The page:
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From: Pierre Weis <Pierre.Weis@inria.fr>

Message-Id: <199807271830.UAA24446@pauillac.inria.fr>

Subject: Re: Let rec trouble

To: oliver@fritz.traverse.com (Christopher Oliver)

Date: Mon, 27 Jul 1998 20:30:38 +0200 (MET DST)

In-Reply-To: <E0z09eQ-00007g-00@fritz.traverse.net> from "Christopher Oliver" at Jul 25, 98 03:06:38 pm

*> I'm having trouble with the syntax of let rec. Consider the following
*

*> program for computing Van der Waerden's bound:
*

*>
*

*> open Num
*

*> open Nat
*

*> open Big_int
*

*> open Ratio
*

*>
*

*> let rec n k l =
*

*> let rec m i =
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*> if i =/ Int 0 then
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*> Int 1 else
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*> Int 2
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*> */ (m (pred_num i))
*

*> */ (n (k **/ (m (pred_num i))) (pred_num l)) in
*

*> if l =/ Int 2 then succ_num k else m k;;
*

*>
*

*> print_string (string_of_num (n (Int 3) (Int 3)));;
*

*>
*

*> I would like to restrict the lexical scope of 'n' by replacing the first
*

*> double semicolon with 'in.' I nest m precisely to capture k and l in m's
*

*> lexical environment. Why is this use forbidden? I.e. Why shouldn't I be
*

*> able to write:
*

*>
*

*> let rec n k l =
*

*> let rec m i =
*

*> if i =/ Int 0 then
*

*> Int 1 else
*

*> Int 2
*

*> */ (m (pred_num i))
*

*> */ (n (k **/ (m (pred_num i))) (pred_num l)) in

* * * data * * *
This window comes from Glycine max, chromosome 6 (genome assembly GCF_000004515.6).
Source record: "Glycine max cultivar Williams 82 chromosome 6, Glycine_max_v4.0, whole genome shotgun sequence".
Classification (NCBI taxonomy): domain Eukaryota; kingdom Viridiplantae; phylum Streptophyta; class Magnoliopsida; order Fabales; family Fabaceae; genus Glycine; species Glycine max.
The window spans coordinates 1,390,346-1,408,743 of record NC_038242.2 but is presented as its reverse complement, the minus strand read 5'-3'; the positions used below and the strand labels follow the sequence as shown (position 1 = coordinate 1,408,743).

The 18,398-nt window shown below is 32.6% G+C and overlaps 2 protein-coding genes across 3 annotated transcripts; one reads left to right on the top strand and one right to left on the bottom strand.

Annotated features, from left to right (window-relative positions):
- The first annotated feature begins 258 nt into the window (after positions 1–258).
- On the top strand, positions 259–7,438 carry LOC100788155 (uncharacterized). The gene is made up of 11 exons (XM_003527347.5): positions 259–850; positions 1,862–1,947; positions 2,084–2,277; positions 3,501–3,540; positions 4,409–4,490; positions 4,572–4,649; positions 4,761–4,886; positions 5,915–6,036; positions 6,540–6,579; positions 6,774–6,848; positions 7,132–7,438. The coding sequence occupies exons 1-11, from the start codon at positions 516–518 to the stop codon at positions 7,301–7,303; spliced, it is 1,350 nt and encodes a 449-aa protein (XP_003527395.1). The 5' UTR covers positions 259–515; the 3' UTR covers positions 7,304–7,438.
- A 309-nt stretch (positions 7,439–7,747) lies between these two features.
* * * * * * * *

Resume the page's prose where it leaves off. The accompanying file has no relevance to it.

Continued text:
*

*> if l =/ Int 2 then succ_num k else m k
*

*> in
*

*> print_string (string_of_num (n (Int 3) (Int 3)));;
*

*>
*

*> I would prefer not to define a top level symbol, and this seems an
*

*> inconsistancy. Am I missing something?
*

*>
*

*> --
*

*> Christopher Oliver Traverse Internet
*

*> Systems Coordinator 223 Grandview Pkwy, Suite 108
*

*> oliver@traverse.net Traverse City, Michigan, 49684
*

*> let magic f = fun x -> x and more_magic n f = fun x -> f ((n f) x);;
*

You're second program is perfectly legal in Caml (and Objective Caml)

and indeed works fine.

The problem (if any) is that this program leads to a huge computation

(the result is an integer number with 50100 decimal digits). Thus it

takes a while to run, and that may be the reason why you thought the

second version did not work properly: in the first version, when

defining the n function first you had not to wait for any

computation. You just have to wait for the answer when evaluating

print_string (string_of_num (n (Int 3) (Int 3)));;. On the other hand,

when mixing the final computation and the function definition you had

to wait until the end of the entire computation.

I assume you were using the interactive system, hence your

surprise. If you were writing stand alone programs, the compiler

whould have properly compiled the two versions of your program and you

would never have noticed any problem!

Pierre Weis

INRIA, Projet Cristal, Pierre.Weis@inria.fr, http://pauillac.inria.fr/~weis/

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